How much gap is to be covered to make India a Developed Country by 2047?
India’s per capita income has to grow at 12% to reach the level of OECD Countries. The historic average of India’s per capita income growth rate is 2.8% only.
Source: Business Standard
To catch up with the OECD economies, India will need to increase its infrastructure considerably e.g., India had only 30 colleges per 100,000 people in 2019-20, and AISHE data shows that enrolments per college declined compared to 2015-16. So to reach OECD level of 77% tertiary education level is huge task.
India’s life expectancy at birth would have to improve faster than it did in the last 25 years to reach OECD levels. At the current pace, it would fall short of OECD economies—India added nine years to life expectancy for both males and females between 1995 and 2020.
Source: Business Standard
Similarly, India’s IMR is expected to be above OECD Level, though the gap would have been plugged to a large extent by 2047.
Source: Business Standard
Hence, the biggest challenge in achieving the target by 2047 is that the gap with repect to the developed countries is too big.
What steps are required to make India a Developed Country?
First, India must undertake reforms for structural transformation of the economy. There is need to create employment opportunities in the secondary (industrial) and tertiary (service) sectors in order to raise income levels and reduce the burden of population on agriculture. The transformation is necessary to reap the demographic dividend.
Second, the delivery standard of Government services, especially in health and education need radical improvement. The Government must increase public expenditure on health and education and bring it at par with the developed economies (as % of the GDP).
Third, there is a need for a strong action to curb corruption. This would ensure that Government benefits reach the intended beneficiaries and leakages are minimized. Similarly a check on tax evasion will ensure an increase in Government’s tax revenues, which will improve room for spending on welfare sector.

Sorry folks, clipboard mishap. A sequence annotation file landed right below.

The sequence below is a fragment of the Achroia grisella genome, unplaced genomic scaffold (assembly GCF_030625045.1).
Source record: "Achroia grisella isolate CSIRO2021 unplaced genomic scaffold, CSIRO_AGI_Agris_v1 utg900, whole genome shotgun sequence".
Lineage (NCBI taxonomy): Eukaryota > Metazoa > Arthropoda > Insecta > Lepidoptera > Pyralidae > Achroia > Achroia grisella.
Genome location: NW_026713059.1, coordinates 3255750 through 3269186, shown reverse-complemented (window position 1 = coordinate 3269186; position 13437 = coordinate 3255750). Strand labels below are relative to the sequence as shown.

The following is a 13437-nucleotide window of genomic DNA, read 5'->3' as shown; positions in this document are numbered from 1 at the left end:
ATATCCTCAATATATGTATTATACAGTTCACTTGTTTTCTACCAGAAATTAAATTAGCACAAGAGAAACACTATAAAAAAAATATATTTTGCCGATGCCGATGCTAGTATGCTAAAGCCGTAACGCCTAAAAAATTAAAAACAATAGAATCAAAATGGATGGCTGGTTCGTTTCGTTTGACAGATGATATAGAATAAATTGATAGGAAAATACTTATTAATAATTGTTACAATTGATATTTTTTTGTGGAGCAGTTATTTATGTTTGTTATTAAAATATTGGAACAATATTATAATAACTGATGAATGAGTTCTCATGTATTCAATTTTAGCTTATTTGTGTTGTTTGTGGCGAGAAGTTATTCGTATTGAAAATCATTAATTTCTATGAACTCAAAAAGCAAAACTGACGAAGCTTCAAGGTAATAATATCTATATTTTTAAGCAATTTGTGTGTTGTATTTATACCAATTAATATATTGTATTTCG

Fourth, the urban local governance must be transformed. The urban planning process needs an overhaul in order to ensure sustainable and inclusive urbanization.
Fifth, to make India a developed nation, the deep rooted inequalities in Indian society must be eliminated, especially gender inequalities. It is an ongoing transformation. In lots of aspects, the situation has improved considerably since Independence e.g., in the recently concluded Commonwealth Games, 40% of India’s medallists were women. Yet, there is need to eliminate injustices on the basis of gender, caste, religion, region etc. in order to create a just and inclusive society.
In essence, making India a developed nation by 2047 is a big challenge. While policies and their effective implementation will be the primary levers to achieve this goal, ensuring unity, and thus, a unified purpose, should be the first step towards ‘Mission 2047’. Many commentators had written India off in 1947; yet India not only survived, but thrived in many dimensions. The same spirit is needed now to realize India’s full potential and make it a developed country.
Syllabus: GS III, Indian Economy and issues related to growth and development.